"Am I the only one worried about how unhealthy the people who work in health food stores look?" I said to my wife the other day. I described a clerk I had just encountered in a health food store -- his sunken chest, his quivering hands, his ominous pallor, the dun-colored tint of his wretched little whispy beard.
"Calm down," my wife said.
"Why isn't there a Whole Grain Defense Committee working to put some meat on their bones?" I said. "I'm beginning to think those syndicated kvetches are right about how uncaring Americans have become. Dozens of customers a day see this quasi-cadaver and not one of them is willing to get involved even to the extent of calling 911."
"What were you doing in a health food store anyway?" my wife asked. "You're always saying that health food makes you sick."
"I was on a mission of mercy," I said. "A friend of mine who lives in a place that lacks the shopping resources of this great city had run out of soy waste."
"You know very well there's no such thing as soy waste," she said. "Why do you keep going on about soy waste."
"Soy waste, granola dust, pure extract of balsa wood -- what's the difference what they call it?" I said. "Judging from the condition of the clerk, it obviously isn't enough to keep a human being alive."
It happens to be true the health food makes me sick. In fact, health food stores make me feel a bit queasy even if I don't buy anything -- partly, I think, because they always smell like capsules that have been in the medicine chest since the Nixon-Humphrey campaign.
"The children said you made a scene in the store," my wife said.
"Not a scene really," I said. It is true that, as I poked around the aisles looking for the soy waste, I suddently heard myself shout, "Help! I'm trapped in a bottle of Coricidin!" That isn't really a scene though. I think of it as more of an outburst.
"I think you're becoming a crank," my wife said.
"This is pure science we're talking about here," I said. "If bumblebee leavings and stump paste are so good for you, why can't any of those guys grow full beards? Isn't there some public health law that says people who are shopping for food don't have to be reminded constantly of the last days of Howard Hughes? These health food store people look even less healthy than runners."
"What do runners have to do with this?" my wife asked.
"Plenty," I said. "I'm glad you brought it up. Did you get a look at those guys who ran in the New York Marathon? They look like they make their living as male models for refugee relief ads: 'You can either send this lunatic a Mars bar or you can turn the page.'"
"I see now that this is not crankiness," my wife said.
"Support from home is always welcome," I said. "Even if it comes a bit late."
"What it is," she went on, "is a devious attempt to justify a style of life that is based on sausage-eating and sloth."
"Which reminds me," I said. "Am I the only person who favors a law mandating life imprisonment for anyone who performs in public as a mime? Where is everybody else on these issues?"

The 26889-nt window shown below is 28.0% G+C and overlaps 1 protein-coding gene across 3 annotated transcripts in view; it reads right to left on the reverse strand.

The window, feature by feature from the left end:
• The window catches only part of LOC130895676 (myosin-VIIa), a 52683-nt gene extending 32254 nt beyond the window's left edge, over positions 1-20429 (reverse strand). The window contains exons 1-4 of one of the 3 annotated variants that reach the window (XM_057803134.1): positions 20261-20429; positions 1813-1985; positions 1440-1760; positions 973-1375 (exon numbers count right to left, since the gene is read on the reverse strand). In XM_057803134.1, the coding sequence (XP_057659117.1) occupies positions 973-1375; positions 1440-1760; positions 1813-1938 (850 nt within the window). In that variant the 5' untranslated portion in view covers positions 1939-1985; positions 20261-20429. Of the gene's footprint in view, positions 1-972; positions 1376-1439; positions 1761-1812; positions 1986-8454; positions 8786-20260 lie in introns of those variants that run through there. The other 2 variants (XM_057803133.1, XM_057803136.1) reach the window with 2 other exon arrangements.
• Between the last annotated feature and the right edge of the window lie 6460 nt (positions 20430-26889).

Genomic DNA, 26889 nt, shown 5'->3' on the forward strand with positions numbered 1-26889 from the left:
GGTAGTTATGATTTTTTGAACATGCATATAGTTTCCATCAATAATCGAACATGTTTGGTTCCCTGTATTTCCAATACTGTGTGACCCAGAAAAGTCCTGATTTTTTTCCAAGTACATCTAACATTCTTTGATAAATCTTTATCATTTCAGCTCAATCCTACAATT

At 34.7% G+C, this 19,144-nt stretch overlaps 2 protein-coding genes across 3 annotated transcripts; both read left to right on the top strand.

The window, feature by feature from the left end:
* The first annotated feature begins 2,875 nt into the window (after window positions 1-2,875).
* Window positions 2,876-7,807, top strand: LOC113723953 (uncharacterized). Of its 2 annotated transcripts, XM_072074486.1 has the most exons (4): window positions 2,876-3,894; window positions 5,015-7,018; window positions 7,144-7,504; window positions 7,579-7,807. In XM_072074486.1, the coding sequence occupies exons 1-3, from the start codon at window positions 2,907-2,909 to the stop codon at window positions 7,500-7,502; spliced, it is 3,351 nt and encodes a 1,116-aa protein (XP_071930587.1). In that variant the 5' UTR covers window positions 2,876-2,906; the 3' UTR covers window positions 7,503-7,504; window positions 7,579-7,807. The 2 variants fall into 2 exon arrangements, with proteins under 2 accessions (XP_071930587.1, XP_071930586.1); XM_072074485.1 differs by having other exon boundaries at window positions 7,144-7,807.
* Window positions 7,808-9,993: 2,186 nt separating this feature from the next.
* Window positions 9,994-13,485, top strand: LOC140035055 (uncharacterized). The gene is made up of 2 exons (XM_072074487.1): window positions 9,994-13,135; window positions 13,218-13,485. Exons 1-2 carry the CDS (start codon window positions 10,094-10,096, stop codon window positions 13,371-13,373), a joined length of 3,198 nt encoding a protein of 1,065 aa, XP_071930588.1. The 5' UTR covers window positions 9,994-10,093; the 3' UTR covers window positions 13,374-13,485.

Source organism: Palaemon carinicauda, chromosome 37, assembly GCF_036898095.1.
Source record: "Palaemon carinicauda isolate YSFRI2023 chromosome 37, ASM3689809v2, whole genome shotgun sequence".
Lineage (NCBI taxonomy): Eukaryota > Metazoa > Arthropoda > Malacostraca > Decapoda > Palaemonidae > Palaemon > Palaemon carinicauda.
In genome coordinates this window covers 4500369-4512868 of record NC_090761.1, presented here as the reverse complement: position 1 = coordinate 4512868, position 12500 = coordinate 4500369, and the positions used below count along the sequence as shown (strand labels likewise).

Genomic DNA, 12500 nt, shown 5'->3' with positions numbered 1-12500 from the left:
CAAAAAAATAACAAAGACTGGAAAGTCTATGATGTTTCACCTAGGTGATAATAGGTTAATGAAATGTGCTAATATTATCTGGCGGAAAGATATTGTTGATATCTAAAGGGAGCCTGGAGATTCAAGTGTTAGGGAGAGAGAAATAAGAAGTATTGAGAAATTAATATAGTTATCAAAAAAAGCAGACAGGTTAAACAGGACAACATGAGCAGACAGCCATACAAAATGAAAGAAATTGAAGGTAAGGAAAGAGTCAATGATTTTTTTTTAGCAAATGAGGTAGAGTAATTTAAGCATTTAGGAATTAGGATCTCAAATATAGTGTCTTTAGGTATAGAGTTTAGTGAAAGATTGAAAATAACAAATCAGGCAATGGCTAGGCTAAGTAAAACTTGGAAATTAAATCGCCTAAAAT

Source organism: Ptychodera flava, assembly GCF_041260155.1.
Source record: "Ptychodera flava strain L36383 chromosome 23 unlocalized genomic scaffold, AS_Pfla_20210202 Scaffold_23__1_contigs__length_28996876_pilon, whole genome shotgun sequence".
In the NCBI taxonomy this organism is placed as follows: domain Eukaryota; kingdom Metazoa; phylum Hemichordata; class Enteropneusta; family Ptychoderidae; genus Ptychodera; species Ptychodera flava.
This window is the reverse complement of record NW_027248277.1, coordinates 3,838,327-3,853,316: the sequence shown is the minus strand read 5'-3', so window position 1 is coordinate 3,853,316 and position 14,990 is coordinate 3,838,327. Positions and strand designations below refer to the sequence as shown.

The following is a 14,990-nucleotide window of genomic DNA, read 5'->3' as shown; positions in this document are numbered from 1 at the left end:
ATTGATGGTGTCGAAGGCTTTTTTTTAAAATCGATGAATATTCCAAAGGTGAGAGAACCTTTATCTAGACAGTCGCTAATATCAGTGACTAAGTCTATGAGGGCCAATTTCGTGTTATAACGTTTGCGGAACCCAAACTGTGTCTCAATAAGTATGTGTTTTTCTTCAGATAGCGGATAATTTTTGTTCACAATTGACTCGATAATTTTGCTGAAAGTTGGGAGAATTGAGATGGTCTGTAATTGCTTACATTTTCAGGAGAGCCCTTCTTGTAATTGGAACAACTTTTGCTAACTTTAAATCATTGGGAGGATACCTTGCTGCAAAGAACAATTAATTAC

"Don't try to change the subject," she said.
"Who's changing the subject? I've been talking about this for years." It happens to be true that it has been several years since I pointed out to my wife that everybody in the world -- way down deep -- has a response to mimes that is reflected in the Woody Allen line about watching a mime who was "either blowing glass or tattooing the student body of Northwestern University." Certainly, my early commitment to the cause was demonstrated to anyone's satisfaction in 1978 when I attempted to place some mimes who were performing in Sheridan Square under citizen's arrest."
"Picking on mimes has --"
"I hope you're not going to drag out that tiresome business about the First Amendment," I said. "It is perfectly obvious that the right of free speech has been waived, de facto, by people who have a policy of not saying anything."
"I gather from this conversation that you suspect I might have discovered the gumbo with andouille sausage you smuggled in from Louisiana and hid in the freezer," my wife said.
"And speaking of border crossings," I said, "who is it in the State Department who persists in granting visas to Marcel Marceau -- a man who advertises in the newspaper that he intends to commit middlebrow felonies before middlebrows all over the country?"
"You're simply going to have to control your eating," she said. "I promised your mother I would --"
"I suppose you're going to bring up the fact that Oct. 26 was Mothers-in-Law Day," I said. "A testimony to the imagination of the American cut-flowers industry. I assume they'll be having Landlords' Day next -- some date at the end of a cold month, when most evictions occur. Then Life Insurance Salesmen's Day."
"Also, a little exercise wouldn't do you any harm."
"Customs Inspectors' Day," I said. "Then a day for sending posies to the hard-working folks who dun for your Diners Club bill."
"Now I think you should throw out the gumbo right now," my wife said.
"Am I the only one who thinks foreign movies are for sissies or are the others just not saying?" I said.
"I take back what I said about crankiness," my wife said.
"You are, in fact, a crank," she said. "A sausage-eating, slothful crank.